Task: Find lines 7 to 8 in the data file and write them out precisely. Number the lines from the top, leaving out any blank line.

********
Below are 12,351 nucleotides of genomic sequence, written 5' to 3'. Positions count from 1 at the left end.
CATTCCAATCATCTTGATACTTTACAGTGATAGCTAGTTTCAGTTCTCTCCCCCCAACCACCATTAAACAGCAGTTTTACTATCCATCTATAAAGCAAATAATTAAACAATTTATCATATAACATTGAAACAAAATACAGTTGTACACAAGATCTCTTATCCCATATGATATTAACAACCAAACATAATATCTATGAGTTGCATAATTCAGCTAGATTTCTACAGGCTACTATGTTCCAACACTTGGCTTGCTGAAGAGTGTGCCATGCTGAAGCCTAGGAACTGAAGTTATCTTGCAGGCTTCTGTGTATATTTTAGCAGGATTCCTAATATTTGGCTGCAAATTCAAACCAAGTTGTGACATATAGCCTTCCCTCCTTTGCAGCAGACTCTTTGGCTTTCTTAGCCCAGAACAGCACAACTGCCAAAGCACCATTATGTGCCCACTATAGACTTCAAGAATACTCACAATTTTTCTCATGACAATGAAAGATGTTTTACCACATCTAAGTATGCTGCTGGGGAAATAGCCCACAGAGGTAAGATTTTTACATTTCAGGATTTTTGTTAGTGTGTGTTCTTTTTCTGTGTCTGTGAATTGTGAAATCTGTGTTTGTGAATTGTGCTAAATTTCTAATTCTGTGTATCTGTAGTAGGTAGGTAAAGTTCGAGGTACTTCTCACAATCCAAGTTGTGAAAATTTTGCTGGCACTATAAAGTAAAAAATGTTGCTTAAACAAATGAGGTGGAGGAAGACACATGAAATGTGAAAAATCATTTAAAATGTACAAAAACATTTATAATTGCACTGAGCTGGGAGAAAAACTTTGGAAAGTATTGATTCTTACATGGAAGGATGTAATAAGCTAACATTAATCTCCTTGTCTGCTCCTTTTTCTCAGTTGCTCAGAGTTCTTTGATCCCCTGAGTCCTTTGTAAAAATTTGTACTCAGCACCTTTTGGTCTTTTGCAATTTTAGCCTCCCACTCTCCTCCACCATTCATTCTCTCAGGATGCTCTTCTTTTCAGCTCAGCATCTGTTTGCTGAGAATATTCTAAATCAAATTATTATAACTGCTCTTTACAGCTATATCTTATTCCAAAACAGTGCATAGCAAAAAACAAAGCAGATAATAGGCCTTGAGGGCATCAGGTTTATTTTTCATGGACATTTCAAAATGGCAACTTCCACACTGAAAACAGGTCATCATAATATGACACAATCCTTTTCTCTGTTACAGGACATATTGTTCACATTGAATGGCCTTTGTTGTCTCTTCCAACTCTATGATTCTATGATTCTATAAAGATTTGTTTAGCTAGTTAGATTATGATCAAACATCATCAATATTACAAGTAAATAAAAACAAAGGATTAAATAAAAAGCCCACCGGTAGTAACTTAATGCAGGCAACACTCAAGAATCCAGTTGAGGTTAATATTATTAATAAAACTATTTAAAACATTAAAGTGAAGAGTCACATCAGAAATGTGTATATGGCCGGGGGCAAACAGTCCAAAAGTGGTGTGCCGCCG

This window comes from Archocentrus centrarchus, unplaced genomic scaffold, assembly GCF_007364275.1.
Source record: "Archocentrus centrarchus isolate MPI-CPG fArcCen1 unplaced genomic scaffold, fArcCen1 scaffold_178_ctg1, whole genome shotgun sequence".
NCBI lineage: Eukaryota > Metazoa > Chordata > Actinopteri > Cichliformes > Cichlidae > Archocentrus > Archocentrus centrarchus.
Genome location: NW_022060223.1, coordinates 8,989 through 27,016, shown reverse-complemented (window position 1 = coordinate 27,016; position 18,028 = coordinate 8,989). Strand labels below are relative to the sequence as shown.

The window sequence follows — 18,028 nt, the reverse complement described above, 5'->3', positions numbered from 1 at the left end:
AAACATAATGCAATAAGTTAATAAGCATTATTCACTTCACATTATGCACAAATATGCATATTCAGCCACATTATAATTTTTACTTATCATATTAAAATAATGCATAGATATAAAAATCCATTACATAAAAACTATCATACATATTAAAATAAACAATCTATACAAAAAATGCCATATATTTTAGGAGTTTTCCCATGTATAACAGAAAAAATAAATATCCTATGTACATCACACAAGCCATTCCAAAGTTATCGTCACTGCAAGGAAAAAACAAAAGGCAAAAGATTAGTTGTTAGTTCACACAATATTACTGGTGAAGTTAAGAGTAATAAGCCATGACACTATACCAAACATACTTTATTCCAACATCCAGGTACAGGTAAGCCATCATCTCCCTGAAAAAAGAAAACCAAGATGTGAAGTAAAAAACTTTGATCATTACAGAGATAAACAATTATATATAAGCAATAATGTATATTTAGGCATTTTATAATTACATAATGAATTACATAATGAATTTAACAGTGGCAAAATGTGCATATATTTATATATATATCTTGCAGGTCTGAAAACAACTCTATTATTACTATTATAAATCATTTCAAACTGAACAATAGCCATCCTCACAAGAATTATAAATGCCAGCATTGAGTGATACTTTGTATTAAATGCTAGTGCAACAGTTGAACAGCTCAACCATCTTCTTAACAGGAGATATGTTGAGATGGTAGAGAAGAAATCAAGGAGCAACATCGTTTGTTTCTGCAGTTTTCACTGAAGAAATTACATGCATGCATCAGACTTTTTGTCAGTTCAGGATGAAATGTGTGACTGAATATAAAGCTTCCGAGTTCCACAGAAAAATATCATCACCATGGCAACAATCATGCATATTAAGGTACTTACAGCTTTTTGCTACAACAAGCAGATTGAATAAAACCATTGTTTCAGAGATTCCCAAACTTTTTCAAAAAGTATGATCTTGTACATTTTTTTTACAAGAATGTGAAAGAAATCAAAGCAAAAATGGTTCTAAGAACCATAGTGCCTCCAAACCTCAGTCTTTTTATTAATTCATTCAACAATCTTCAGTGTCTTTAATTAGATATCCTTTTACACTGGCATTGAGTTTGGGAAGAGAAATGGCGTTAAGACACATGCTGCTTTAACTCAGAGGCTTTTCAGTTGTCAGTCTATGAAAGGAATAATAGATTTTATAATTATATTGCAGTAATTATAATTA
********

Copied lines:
The window sequence follows — 18,028 nt, the reverse complement described above, 5'->3', positions numbered from 1 at the left end:
AAACATAATGCAATAAGTTAATAAGCATTATTCACTTCACATTATGCACAAATATGCATATTCAGCCACATTATAATTTTTACTTATCATATTAAAATAATGCATAGATATAAAAATCCATTACATAAAAACTATCATACATATTAAAATAAACAATCTATACAAAAAATGCCATATATTTTAGGAGTTTTCCCATGTATAACAGAAAAAATAAATATCCTATGTACATCACACAAGCCATTCCAAAGTTATCGTCACTGCAAGGAAAAAACAAAAGGCAAAAGATTAGTTGTTAGTTCACACAATATTACTGGTGAAGTTAAGAGTAATAAGCCATGACACTATACCAAACATACTTTATTCCAACATCCAGGTACAGGTAAGCCATCATCTCCCTGAAAAAAGAAAACCAAGATGTGAAGTAAAAAACTTTGATCATTACAGAGATAAACAATTATATATAAGCAATAATGTATATTTAGGCATTTTATAATTACATAATGAATTACATAATGAATTTAACAGTGGCAAAATGTGCATATATTTATATATATATCTTGCAGGTCTGAAAACAACTCTATTATTACTATTATAAATCATTTCAAACTGAACAATAGCCATCCTCACAAGAATTATAAATGCCAGCATTGAGTGATACTTTGTATTAAATGCTAGTGCAACAGTTGAACAGCTCAACCATCTTCTTAACAGGAGATATGTTGAGATGGTAGAGAAGAAATCAAGGAGCAACATCGTTTGTTTCTGCAGTTTTCACTGAAGAAATTACATGCATGCATCAGACTTTTTGTCAGTTCAGGATGAAATGTGTGACTGAATATAAAGCTTCCGAGTTCCACAGAAAAATATCATCACCATGGCAACAATCATGCATATTAAGGTACTTACAGCTTTTTGCTACAACAAGCAGATTGAATAAAACCATTGTTTCAGAGATTCCCAAACTTTTTCAAAAAGTATGATCTTGTACATTTTTTTTACAAGAATGTGAAAGAAATCAAAGCAAAAATGGTTCTAAGAACCATAGTGCCTCCAAACCTCAGTCTTTTTATTAATTCATTCAACAATCTTCAGTGTCTTTAATTAGATATCCTTTTACACTGGCATTGAGTTTGGGAAGAGAAATGGCGTTAAGACACATGCTGCTTTAACTCAGAGGCTTTTCAGTTGTCAGTCTATGAAAGGAATAATAGATTTTATAATTATATTGCAGTAATTATAATTA